A patient-centric approach: Formulation of prolonged release microparticles to be used in oral suspensions for older patients with dysphagia

Valentyn Mohylyuk, Kavil Patel, Darragh Murnane, Craig Richardson, Fang Liu*

*Corresponding author for this work

Research output: Contribution to conferencePosterpeer-review


Purpose Most oral dosage forms such as tablets and capsules are not suitable for older people with swallowing difficulties. Capsule opening and tablet crushing are commonly used to overcome this problem. In addition to safety and legal concerns, this approach cannot be applied to sustained release products because of the loss of their functionality, consequently causing dose dumping and, undesirable side effects and even toxicity. The number of appropriate medicines for older patients with swallowing difficulties is therefore limited because of the absence of suitable oral dosage forms. One of the most appropriate forms of medicines for patients with swallowing difficulties are liquid formulations. To overcome the described issues in older patients with dysphagia, the present study was aimed at the development of stable film-coated sustained release microparticles for use in redispersible multi-dose oral suspensions to facilitate swallowing. Methods Metoprolol succinate (Sinobio Chem. Co. Ltd., China) drug loaded and sustained release film-coated microparticles were prepared in a fluid-bed coater (Mini-Glatt, Glatt AG, Germany) using MCC-cores (Cellets 90, IPC Process-Centre GmbH, Germany) with 86.5 µm D50 particle size (laser diffraction method, Sympatec), HPMC (Methocel E5, Colorcon, UK), aqueous Eudragit NM 30 D (Evonik AG, Germany) based coating with admixture of talc (Pharma M, Imerys Talc, Italy) and magnesium stearate (Acros Organics, Belgium or Sudeep Pharma Pvt. Ltd., India). Oral liquid suspension vehicles were prepared by dissolving/mixing excipients in/with deionised water. Metoprolol succinate (MS) solubility in water and suspension vehicles was measured using shake-flask method (3 days at RT). Suspensions were prepared by adding the sustained release microparticles to different ready-to-use vehicles to obtain appropriate dose. Drug leakage from the coated microparticles in the suspension vehicle (Bottle-test) was carried out during shelf storage (1 month at RT). Dissolution tests of the microparticles before and after storage were performed using USP II method (50 rpm) in 500 ml of PBS pH 6.8 (Copley Scientific, UK). UV-absorption was measured (T80, PG Instruments Ltd., UK) at 274 nm. Results Sustained-release MS microparticles were produced by film coating using a fluid bed coater. The average particle size of the coated particles was < 200 µm. The achieved yield of coated non-agglomerated particles was more than 99%. The solubility of metoprolol succinate (MS) in the suspension vehicles significantly reduced with increasing concentration of Vehicle 1 and/or Vehicle 2 (Fig. 1) in comparison to its water solubility. During one month storage of MS microparticles in selected suspension vehicles, the MS leakage from microparticles into the liquid vehicle did not exceed 1.7 % of dose (Tab. 1). The dissolution profiles after one month of suspension storage in different vehicles were similar to the initial profile (similarity factor > 62% for all profiles, Fig. 2). Conclusion Redispersible multi-dose suspensions based on coated metoprolol succinate sustained-release microparticles were developed. After one month storage at room temperature, there was negligible leakage of drug into any of the vehicle compositions tested and, regardless of vehicle choice, the sustained release profile of metoprolol did not significantly change upon storage.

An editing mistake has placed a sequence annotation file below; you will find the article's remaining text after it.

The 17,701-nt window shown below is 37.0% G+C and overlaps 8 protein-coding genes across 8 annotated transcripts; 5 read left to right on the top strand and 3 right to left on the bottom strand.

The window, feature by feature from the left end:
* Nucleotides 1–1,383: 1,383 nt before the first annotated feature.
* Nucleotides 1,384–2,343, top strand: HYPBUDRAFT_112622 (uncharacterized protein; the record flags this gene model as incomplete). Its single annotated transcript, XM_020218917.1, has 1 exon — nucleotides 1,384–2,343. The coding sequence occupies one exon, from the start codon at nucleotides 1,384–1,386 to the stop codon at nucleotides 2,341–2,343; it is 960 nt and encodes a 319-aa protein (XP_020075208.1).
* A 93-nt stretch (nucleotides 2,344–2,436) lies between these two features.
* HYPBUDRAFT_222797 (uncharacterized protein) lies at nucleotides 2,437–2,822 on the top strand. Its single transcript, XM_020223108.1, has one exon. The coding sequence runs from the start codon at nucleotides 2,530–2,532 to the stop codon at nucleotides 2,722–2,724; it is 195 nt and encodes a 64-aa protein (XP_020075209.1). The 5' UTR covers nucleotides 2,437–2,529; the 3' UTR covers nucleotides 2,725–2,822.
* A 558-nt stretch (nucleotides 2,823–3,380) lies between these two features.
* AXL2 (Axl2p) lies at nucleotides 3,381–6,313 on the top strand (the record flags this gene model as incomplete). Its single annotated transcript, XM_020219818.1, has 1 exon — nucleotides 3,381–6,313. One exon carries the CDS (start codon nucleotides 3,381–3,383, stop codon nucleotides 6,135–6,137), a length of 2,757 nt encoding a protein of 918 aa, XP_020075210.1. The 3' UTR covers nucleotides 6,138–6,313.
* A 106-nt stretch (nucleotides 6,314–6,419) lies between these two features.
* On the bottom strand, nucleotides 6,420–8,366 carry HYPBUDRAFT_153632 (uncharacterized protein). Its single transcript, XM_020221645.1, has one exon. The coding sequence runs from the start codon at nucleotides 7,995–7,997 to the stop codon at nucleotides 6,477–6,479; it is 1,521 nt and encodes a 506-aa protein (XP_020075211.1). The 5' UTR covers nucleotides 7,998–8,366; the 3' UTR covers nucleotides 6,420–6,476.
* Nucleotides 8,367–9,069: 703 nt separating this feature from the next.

Original languageEnglish
Number of pages1
Publication statusPublished - 07 Nov 2018
Externally publishedYes
EventAAPS PharmSci360 - Walter E. Washington Convention Center, Washington, DC, United States
Duration: 04 Nov 201807 Nov 2018


ConferenceAAPS PharmSci360
CountryUnited States
CityWashington, DC
Internet address


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